By Kelly Carr
A number of years ago in a Sunday school class we studied the book of Judges, and I really enjoyed it. I liked the examples of God using unexpected people to lead and guide Israel. It had been a while since I’d given Judges a close inspection. Digging back into the book for this issue brought some new insights my way.
Dreams Become Reality
I’m trying to picture the transition for the Israelites from striving to get to the promised land to actually inhabiting it. Think of all those years they were anticipating this actuality—a longing passed down from generation to generation, dreams of what it would be like to live in the special land promised by God. Then when it came to fruition, was it everything they imagined it would be?
Likely some things were amazing, but some things may have been disappointing. Even with the excitement, the newness wore off after a while. It likely became commonplace. The thrills of victory were distant memories.
I wonder these things because something happened within one generation of living in the promised land. Judges 2:7 says that the whole generation who lived during Joshua’s reign and during the lifetime of the elders after him served the Lord. But then verse 10 states, “After that whole generation had been gathered to their ancestors, another generation grew up who knew neither the Lord nor what he had done for Israel.”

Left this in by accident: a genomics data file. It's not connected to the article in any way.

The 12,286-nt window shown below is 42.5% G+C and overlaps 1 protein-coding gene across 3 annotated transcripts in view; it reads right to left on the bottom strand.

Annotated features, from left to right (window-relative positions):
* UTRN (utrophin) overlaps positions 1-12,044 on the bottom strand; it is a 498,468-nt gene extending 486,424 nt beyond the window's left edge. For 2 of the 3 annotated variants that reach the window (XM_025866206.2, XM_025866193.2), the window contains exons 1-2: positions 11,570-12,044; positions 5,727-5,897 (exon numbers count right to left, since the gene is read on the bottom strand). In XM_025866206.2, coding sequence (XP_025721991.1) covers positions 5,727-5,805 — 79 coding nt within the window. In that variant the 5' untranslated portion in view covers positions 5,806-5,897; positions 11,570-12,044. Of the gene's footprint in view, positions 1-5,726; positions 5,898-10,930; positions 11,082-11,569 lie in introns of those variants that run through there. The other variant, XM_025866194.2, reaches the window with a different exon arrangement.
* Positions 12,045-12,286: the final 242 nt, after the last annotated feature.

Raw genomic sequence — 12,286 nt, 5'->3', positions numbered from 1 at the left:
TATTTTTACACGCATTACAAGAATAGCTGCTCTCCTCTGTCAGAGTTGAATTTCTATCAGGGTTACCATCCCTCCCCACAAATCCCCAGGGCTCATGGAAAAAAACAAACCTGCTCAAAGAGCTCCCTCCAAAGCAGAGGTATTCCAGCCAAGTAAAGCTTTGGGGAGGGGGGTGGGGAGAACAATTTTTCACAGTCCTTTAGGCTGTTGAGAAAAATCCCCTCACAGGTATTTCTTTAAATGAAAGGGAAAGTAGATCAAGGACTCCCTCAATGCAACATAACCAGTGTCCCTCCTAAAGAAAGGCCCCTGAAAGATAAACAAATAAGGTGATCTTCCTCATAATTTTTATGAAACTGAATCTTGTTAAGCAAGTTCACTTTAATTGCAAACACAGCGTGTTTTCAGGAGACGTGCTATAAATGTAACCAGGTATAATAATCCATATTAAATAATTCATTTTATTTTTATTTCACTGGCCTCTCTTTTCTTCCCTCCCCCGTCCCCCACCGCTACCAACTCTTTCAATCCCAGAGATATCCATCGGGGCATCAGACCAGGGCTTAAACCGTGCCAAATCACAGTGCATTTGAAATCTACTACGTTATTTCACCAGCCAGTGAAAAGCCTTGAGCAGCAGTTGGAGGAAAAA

What was the problem? Did the generation “who had seen all the great things the Lord had done for Israel” (v. 7) neglect to pass this respect for the Lord along to their children? Or did the younger set refuse to heed their parents’ teachings? How were their hearts so far from God?
This Sounds Familiar
Whatever the case, this new group “did evil in the eyes of the Lord.” Thus God allowed enemies to overtake his people. But when they cried out in distress, God sent judges to lead and save them.
To watch Israel circle back around from obedience to disobedience over the years must have been frustrating to God. Did his rescuing efforts feel futile? Why go through the process of raising up a judge to help if the people were going to go astray again after that judge was gone?
Yet this history lesson has to sound familiar. In some form haven’t all people on earth experienced similar ebbs and flows? One generation serves the Lord faithfully while the sons and daughters decide to rebel against biblical truth. Then a revival occurs years later but follows up with rejection again.
This even happens in our own lives. Some years, months, weeks, days our passion for the gospel is high and we are exuberant about our relationship with God. During other periods, apathy sets in. The familiar isn’t exciting, and we slack off or give in to temptation.
Yes, we are like Israel more than we’d like to admit. Yet the Father still hears our cries of distress. He still offers hope and redemption. Even though he’s seen it all before. He must have some belief in our potential. He must somehow think we are worth it.
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